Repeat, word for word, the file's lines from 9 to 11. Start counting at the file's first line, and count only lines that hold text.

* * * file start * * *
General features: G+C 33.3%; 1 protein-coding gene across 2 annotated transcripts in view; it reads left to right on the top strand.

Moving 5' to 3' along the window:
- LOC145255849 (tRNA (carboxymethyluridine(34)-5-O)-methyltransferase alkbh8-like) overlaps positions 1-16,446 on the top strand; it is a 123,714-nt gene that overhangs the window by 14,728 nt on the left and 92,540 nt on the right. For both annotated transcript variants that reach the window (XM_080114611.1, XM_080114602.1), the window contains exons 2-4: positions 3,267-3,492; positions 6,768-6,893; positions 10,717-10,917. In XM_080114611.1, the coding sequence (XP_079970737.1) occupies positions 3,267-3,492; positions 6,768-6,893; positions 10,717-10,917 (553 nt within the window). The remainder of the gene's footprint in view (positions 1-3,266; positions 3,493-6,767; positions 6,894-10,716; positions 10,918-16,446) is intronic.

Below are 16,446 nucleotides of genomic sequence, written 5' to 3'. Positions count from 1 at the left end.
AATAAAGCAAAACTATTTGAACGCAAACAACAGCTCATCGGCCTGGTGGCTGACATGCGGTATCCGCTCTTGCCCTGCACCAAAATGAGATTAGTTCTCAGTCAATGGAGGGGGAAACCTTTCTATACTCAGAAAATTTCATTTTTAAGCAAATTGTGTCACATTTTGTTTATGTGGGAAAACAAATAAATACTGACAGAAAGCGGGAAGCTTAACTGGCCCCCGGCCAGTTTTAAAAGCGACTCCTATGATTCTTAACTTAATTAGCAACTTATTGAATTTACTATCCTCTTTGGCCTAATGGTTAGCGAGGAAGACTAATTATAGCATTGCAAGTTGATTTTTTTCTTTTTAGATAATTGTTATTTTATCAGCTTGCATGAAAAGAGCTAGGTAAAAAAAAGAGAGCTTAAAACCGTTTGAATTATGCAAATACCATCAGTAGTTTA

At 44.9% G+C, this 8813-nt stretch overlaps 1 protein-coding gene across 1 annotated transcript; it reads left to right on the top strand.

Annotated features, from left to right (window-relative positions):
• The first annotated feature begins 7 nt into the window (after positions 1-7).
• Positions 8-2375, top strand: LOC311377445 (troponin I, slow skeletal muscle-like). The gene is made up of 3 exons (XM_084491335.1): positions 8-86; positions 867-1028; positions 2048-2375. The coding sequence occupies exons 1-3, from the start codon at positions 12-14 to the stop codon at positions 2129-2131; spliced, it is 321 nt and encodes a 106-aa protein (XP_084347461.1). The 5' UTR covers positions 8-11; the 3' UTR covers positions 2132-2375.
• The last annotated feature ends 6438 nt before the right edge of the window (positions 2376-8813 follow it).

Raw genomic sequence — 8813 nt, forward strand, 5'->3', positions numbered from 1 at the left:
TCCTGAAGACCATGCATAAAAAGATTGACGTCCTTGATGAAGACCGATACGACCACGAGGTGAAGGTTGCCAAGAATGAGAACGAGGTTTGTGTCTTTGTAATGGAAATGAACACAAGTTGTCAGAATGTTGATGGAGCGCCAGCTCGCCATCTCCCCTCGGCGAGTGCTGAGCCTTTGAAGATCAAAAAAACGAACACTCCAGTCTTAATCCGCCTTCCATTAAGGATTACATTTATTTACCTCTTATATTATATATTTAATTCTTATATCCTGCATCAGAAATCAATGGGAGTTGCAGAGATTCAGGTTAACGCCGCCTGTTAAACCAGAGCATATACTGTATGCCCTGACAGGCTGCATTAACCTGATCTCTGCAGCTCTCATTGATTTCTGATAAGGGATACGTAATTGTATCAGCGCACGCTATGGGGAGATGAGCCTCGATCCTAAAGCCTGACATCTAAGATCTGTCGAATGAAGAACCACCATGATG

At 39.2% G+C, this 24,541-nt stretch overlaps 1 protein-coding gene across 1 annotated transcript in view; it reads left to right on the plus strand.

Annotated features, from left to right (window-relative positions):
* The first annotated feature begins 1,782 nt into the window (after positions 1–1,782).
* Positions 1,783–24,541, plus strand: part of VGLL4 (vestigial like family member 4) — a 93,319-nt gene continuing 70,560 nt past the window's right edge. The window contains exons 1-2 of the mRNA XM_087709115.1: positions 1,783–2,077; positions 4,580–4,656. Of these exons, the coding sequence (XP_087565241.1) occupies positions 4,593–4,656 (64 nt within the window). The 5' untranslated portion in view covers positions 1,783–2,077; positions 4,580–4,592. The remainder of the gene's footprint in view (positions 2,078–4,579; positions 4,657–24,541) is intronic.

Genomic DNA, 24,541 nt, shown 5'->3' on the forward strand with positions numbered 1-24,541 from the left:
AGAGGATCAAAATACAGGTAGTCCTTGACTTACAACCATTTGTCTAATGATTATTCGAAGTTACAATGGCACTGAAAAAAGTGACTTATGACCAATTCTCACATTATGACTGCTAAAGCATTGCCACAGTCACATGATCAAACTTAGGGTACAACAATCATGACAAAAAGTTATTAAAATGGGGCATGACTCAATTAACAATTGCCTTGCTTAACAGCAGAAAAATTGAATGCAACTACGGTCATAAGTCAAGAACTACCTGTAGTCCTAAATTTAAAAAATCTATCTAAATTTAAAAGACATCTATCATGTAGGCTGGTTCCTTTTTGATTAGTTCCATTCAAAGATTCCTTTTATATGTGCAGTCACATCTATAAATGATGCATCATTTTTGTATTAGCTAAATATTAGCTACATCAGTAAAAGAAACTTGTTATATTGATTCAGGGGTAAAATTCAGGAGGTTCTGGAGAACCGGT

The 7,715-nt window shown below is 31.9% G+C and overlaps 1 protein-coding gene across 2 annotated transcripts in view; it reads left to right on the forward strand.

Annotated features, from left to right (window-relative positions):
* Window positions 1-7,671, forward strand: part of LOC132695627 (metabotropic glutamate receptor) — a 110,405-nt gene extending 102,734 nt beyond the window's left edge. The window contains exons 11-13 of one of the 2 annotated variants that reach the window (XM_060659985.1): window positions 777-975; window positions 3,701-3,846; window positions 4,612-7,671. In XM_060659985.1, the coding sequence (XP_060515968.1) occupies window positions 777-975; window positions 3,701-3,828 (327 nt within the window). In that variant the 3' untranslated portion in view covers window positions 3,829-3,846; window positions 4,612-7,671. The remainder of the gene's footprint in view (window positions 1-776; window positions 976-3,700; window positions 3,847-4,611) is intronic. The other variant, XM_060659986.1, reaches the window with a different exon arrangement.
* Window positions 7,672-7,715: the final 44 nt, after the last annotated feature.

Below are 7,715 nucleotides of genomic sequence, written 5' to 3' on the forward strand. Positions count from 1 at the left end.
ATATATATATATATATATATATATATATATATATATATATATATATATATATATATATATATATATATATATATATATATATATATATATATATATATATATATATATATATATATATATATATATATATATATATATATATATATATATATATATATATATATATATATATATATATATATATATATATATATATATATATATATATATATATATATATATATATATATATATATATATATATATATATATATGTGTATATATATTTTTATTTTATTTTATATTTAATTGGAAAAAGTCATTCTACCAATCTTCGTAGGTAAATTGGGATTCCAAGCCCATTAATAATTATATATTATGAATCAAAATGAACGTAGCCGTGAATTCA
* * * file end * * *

• Positions 8-2375, top strand: LOC311377445 (troponin I, slow skeletal muscle-like). The gene is made up of 3 exons (XM_084491335.1): positions 8-86; positions 867-1028; positions 2048-2375. The coding sequence occupies exons 1-3, from the start codon at positions 12-14 to the stop codon at positions 2129-2131; spliced, it is 321 nt and encodes a 106-aa protein (XP_084347461.1). The 5' UTR covers positions 8-11; the 3' UTR covers positions 2132-2375.
• The last annotated feature ends 6438 nt before the right edge of the window (positions 2376-8813 follow it).

Raw genomic sequence — 8813 nt, forward strand, 5'->3', positions numbered from 1 at the left: